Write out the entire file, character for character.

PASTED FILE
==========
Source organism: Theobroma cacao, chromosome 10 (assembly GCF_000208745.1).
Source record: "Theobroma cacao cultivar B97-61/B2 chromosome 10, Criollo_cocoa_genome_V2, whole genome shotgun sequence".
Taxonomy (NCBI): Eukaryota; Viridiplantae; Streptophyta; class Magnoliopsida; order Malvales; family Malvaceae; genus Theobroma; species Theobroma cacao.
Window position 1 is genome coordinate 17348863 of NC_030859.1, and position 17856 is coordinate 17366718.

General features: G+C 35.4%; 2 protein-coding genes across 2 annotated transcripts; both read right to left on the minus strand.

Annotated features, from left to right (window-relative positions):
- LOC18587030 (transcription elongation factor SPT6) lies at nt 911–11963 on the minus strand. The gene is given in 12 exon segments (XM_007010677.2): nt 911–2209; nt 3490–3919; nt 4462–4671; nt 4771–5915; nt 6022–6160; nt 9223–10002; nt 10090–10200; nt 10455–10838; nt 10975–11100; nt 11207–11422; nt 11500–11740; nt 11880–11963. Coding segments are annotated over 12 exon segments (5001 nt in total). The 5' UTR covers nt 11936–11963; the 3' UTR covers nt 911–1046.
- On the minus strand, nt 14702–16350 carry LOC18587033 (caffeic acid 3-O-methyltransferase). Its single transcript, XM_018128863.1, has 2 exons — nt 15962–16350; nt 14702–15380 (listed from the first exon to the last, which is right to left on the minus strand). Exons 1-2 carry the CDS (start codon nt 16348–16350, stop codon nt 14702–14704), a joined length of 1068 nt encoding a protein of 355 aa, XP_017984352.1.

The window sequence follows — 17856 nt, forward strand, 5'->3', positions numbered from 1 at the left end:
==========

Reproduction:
Source organism: Theobroma cacao, chromosome 10 (assembly GCF_000208745.1).
Source record: "Theobroma cacao cultivar B97-61/B2 chromosome 10, Criollo_cocoa_genome_V2, whole genome shotgun sequence".
Taxonomy (NCBI): Eukaryota; Viridiplantae; Streptophyta; class Magnoliopsida; order Malvales; family Malvaceae; genus Theobroma; species Theobroma cacao.
Window position 1 is genome coordinate 17348863 of NC_030859.1, and position 17856 is coordinate 17366718.

General features: G+C 35.4%; 2 protein-coding genes across 2 annotated transcripts; both read right to left on the minus strand.

Annotated features, from left to right (window-relative positions):
- LOC18587030 (transcription elongation factor SPT6) lies at nt 911–11963 on the minus strand. The gene is given in 12 exon segments (XM_007010677.2): nt 911–2209; nt 3490–3919; nt 4462–4671; nt 4771–5915; nt 6022–6160; nt 9223–10002; nt 10090–10200; nt 10455–10838; nt 10975–11100; nt 11207–11422; nt 11500–11740; nt 11880–11963. Coding segments are annotated over 12 exon segments (5001 nt in total). The 5' UTR covers nt 11936–11963; the 3' UTR covers nt 911–1046.
- On the minus strand, nt 14702–16350 carry LOC18587033 (caffeic acid 3-O-methyltransferase). Its single transcript, XM_018128863.1, has 2 exons — nt 15962–16350; nt 14702–15380 (listed from the first exon to the last, which is right to left on the minus strand). Exons 1-2 carry the CDS (start codon nt 16348–16350, stop codon nt 14702–14704), a joined length of 1068 nt encoding a protein of 355 aa, XP_017984352.1.

The window sequence follows — 17856 nt, forward strand, 5'->3', positions numbered from 1 at the left end: